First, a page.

It all started with a phone call from my mom. While she’s not a regular Maximum PC reader, she read my Windows 7 review online, and called me because she was worried about the, umm, “colorful” comments. I told her not to sweat that feedback—that those folks are fanboys, people who suffer an excess of product-focused enthusiasm.
The conversation got me thinking, though. When I posted my positive review of Win7, I expected a strong response from the fanboy contingent. I expected people to accuse me of being a fanboy (that happened, check), and I expected my critics to attack my opinions (checkerino), expertise (Chekov), and moral turpitude (ditto).
I wasn’t surprised by the Windows XP fanboys, who let me know that their intractable world lacks a place for any new versions of Windows. Also not shocking? That the Apple fanboys are convinced that Snow Leopard is faster, better, and cheaper than Windows 7. And I would have been disappointed if the Linux fanboys didn’t tell me that I’m a dumbass for paying for an inferior, closed-source OS. What I didn’t expect? Well, what I couldn’t prepare myself for was the Windows Vista fanboy.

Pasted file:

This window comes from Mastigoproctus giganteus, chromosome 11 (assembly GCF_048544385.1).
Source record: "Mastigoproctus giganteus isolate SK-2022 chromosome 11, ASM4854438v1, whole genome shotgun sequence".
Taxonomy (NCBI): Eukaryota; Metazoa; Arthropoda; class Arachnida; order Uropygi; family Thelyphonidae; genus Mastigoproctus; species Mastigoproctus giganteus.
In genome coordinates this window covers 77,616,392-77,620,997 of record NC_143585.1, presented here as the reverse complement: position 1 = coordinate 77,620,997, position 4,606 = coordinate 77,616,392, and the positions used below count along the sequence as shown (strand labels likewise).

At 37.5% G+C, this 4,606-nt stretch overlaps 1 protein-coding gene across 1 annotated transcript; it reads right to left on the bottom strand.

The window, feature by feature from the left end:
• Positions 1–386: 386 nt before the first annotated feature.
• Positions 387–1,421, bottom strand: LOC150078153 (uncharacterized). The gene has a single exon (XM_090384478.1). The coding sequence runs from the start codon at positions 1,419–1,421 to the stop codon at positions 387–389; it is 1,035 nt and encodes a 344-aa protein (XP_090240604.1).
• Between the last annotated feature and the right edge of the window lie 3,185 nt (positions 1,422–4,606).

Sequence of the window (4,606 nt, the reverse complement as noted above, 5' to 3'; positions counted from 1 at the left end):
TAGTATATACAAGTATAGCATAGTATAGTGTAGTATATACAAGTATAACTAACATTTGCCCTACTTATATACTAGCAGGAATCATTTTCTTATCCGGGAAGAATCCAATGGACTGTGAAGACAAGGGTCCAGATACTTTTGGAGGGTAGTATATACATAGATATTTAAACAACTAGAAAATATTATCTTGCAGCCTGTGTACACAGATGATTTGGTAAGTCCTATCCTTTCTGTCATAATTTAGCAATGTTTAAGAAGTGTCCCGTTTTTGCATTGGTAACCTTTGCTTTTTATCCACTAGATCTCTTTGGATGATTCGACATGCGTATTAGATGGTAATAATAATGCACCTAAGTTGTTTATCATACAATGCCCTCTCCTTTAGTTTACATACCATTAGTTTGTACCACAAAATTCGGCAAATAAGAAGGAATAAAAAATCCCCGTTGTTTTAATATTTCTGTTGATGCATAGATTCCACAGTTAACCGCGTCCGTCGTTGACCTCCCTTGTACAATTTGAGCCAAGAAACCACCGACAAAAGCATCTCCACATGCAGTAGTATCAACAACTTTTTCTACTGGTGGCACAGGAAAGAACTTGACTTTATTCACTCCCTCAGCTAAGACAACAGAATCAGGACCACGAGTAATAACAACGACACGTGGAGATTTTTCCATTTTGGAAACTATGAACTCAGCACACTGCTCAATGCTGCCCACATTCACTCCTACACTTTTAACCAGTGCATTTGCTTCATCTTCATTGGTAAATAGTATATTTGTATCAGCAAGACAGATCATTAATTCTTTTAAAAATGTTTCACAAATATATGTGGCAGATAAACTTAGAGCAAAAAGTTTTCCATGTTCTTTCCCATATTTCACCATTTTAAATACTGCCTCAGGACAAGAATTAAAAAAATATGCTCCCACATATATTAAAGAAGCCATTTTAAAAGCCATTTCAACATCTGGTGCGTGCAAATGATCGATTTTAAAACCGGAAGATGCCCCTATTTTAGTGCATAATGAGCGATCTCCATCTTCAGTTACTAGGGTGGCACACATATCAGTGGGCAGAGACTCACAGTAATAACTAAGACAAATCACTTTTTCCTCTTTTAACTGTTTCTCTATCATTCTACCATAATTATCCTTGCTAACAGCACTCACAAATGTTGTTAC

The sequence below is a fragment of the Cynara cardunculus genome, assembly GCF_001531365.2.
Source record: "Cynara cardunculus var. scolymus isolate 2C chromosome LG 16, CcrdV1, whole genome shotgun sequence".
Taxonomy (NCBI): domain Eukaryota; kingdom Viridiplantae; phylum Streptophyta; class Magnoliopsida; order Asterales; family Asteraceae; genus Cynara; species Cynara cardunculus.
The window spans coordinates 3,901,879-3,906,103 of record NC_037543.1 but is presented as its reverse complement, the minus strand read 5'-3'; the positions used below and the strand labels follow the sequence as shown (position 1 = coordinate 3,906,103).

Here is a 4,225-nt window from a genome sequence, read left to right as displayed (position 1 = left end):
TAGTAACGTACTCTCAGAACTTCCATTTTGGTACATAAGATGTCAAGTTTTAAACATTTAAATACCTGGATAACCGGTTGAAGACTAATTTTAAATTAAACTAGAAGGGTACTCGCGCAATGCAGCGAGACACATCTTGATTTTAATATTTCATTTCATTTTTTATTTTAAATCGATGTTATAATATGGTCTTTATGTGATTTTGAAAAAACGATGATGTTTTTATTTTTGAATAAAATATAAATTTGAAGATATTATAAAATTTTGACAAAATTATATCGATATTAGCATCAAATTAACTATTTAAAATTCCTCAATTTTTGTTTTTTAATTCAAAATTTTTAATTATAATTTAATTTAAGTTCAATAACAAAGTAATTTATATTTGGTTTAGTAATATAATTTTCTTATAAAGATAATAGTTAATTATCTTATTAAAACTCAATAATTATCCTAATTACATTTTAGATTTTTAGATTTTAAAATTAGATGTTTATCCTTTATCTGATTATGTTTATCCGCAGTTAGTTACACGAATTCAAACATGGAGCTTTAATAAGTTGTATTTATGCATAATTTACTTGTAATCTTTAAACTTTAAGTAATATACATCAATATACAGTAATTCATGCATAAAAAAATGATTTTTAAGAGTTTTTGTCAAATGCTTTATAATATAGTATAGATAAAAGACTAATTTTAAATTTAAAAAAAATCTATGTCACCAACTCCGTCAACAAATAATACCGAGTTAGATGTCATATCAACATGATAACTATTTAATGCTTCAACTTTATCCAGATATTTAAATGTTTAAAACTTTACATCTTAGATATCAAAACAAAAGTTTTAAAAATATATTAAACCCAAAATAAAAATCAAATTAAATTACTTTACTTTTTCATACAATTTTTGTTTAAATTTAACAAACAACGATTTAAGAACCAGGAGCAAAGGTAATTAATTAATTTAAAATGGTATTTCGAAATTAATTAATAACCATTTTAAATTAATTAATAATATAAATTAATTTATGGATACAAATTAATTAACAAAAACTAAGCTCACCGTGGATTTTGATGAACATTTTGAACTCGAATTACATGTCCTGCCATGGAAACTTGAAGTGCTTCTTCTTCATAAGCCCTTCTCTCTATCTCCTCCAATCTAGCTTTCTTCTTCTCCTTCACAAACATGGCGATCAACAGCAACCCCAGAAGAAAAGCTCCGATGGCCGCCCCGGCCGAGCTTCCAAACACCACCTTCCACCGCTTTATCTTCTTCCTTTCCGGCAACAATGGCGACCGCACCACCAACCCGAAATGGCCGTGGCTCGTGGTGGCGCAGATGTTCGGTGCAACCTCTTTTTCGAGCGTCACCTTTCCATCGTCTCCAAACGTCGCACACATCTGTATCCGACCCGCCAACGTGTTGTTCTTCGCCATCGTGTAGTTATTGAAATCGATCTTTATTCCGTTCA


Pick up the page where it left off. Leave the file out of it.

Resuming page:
You may not have heard of it before, but “augmented reality” is coming, and it’s more than just cool tech—it will change the world.
Augmented reality has been a Hollywood staple for the last 30 years—although it’s more commonly associated with robots and cyborgs than people or PC enthusiasts. Put simply, it’s a technology that overlays a real-world scene with relevant contextual information, directly from a computer. In Robocop and Terminator, augmented reality was used by the movie’s eponymous characters to overlay friend or foe info. In Minority Report, it was used to display targeted ads, unique to each individual, as they walked through a city landscape.
I suffered a loss recently: My trusty, first-generation iPhone’s touch screen gave up the ghost. On a sunny day in early June, it let loose this mortal coil. And, like every other piece of technology I’ve ever owned, the touch screen stopped responding at the worst possible moment—as I was in a cab on my way to the first leg of a two-week trip.